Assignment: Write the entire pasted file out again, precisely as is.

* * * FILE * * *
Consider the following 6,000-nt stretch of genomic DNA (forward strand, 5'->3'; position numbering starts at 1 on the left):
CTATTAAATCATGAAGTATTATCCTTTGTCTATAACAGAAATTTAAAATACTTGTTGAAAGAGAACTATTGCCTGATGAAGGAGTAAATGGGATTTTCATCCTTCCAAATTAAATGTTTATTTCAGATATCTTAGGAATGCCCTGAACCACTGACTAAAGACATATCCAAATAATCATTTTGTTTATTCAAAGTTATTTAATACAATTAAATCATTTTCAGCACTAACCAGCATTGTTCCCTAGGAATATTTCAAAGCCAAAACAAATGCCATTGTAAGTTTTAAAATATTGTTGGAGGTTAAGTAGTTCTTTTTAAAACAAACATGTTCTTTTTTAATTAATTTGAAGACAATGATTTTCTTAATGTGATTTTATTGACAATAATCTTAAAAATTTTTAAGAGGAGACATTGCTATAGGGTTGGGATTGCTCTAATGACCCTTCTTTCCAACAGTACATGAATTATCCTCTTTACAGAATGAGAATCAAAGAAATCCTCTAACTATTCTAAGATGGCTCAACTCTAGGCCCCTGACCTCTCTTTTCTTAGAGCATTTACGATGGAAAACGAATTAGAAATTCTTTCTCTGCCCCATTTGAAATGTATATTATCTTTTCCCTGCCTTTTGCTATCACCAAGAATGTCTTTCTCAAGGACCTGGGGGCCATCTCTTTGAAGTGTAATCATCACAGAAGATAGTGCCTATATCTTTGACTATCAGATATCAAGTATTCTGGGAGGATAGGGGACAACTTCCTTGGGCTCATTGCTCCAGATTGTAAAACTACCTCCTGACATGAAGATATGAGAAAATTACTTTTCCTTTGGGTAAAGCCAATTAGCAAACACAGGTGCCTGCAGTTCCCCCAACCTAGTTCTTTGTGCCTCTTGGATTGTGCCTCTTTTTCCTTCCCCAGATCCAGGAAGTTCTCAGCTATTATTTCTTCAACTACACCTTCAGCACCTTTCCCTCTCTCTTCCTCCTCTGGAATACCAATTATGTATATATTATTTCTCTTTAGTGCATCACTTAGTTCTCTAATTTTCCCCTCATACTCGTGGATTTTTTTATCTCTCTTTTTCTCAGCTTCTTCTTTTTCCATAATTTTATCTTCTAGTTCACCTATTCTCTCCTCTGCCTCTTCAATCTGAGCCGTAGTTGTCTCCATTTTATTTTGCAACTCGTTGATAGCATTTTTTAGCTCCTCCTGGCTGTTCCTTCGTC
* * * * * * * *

Consider the following 6,000-nt stretch of genomic DNA (forward strand, 5'->3'; position numbering starts at 1 on the left):
CTATTAAATCATGAAGTATTATCCTTTGTCTATAACAGAAATTTAAAATACTTGTTGAAAGAGAACTATTGCCTGATGAAGGAGTAAATGGGATTTTCATCCTTCCAAATTAAATGTTTATTTCAGATATCTTAGGAATGCCCTGAACCACTGACTAAAGACATATCCAAATAATCATTTTGTTTATTCAAAGTTATTTAATACAATTAAATCATTTTCAGCACTAACCAGCATTGTTCCCTAGGAATATTTCAAAGCCAAAACAAATGCCATTGTAAGTTTTAAAATATTGTTGGAGGTTAAGTAGTTCTTTTTAAAACAAACATGTTCTTTTTTAATTAATTTGAAGACAATGATTTTCTTAATGTGATTTTATTGACAATAATCTTAAAAATTTTTAAGAGGAGACATTGCTATAGGGTTGGGATTGCTCTAATGACCCTTCTTTCCAACAGTACATGAATTATCCTCTTTACAGAATGAGAATCAAAGAAATCCTCTAACTATTCTAAGATGGCTCAACTCTAGGCCCCTGACCTCTCTTTTCTTAGAGCATTTACGATGGAAAACGAATTAGAAATTCTTTCTCTGCCCCATTTGAAATGTATATTATCTTTTCCCTGCCTTTTGCTATCACCAAGAATGTCTTTCTCAAGGACCTGGGGGCCATCTCTTTGAAGTGTAATCATCACAGAAGATAGTGCCTATATCTTTGACTATCAGATATCAAGTATTCTGGGAGGATAGGGGACAACTTCCTTGGGCTCATTGCTCCAGATTGTAAAACTACCTCCTGACATGAAGATATGAGAAAATTACTTTTCCTTTGGGTAAAGCCAATTAGCAAACACAGGTGCCTGCAGTTCCCCCAACCTAGTTCTTTGTGCCTCTTGGATTGTGCCTCTTTTTCCTTCCCCAGATCCAGGAAGTTCTCAGCTATTATTTCTTCAACTACACCTTCAGCACCTTTCCCTCTCTCTTCCTCCTCTGGAATACCAATTATGTATATATTATTTCTCTTTAGTGCATCACTTAGTTCTCTAATTTTCCCCTCATACTCGTGGATTTTTTTATCTCTCTTTTTCTCAGCTTCTTCTTTTTCCATAATTTTATCTTCTAGTTCACCTATTCTCTCCTCTGCCTCTTCAATCTGAGCCGTAGTTGTCTCCATTTTATTTTGCAACTCGTTGATAGCATTTTTTAGCTCCTCCTGGCTGTTCCTTCGTC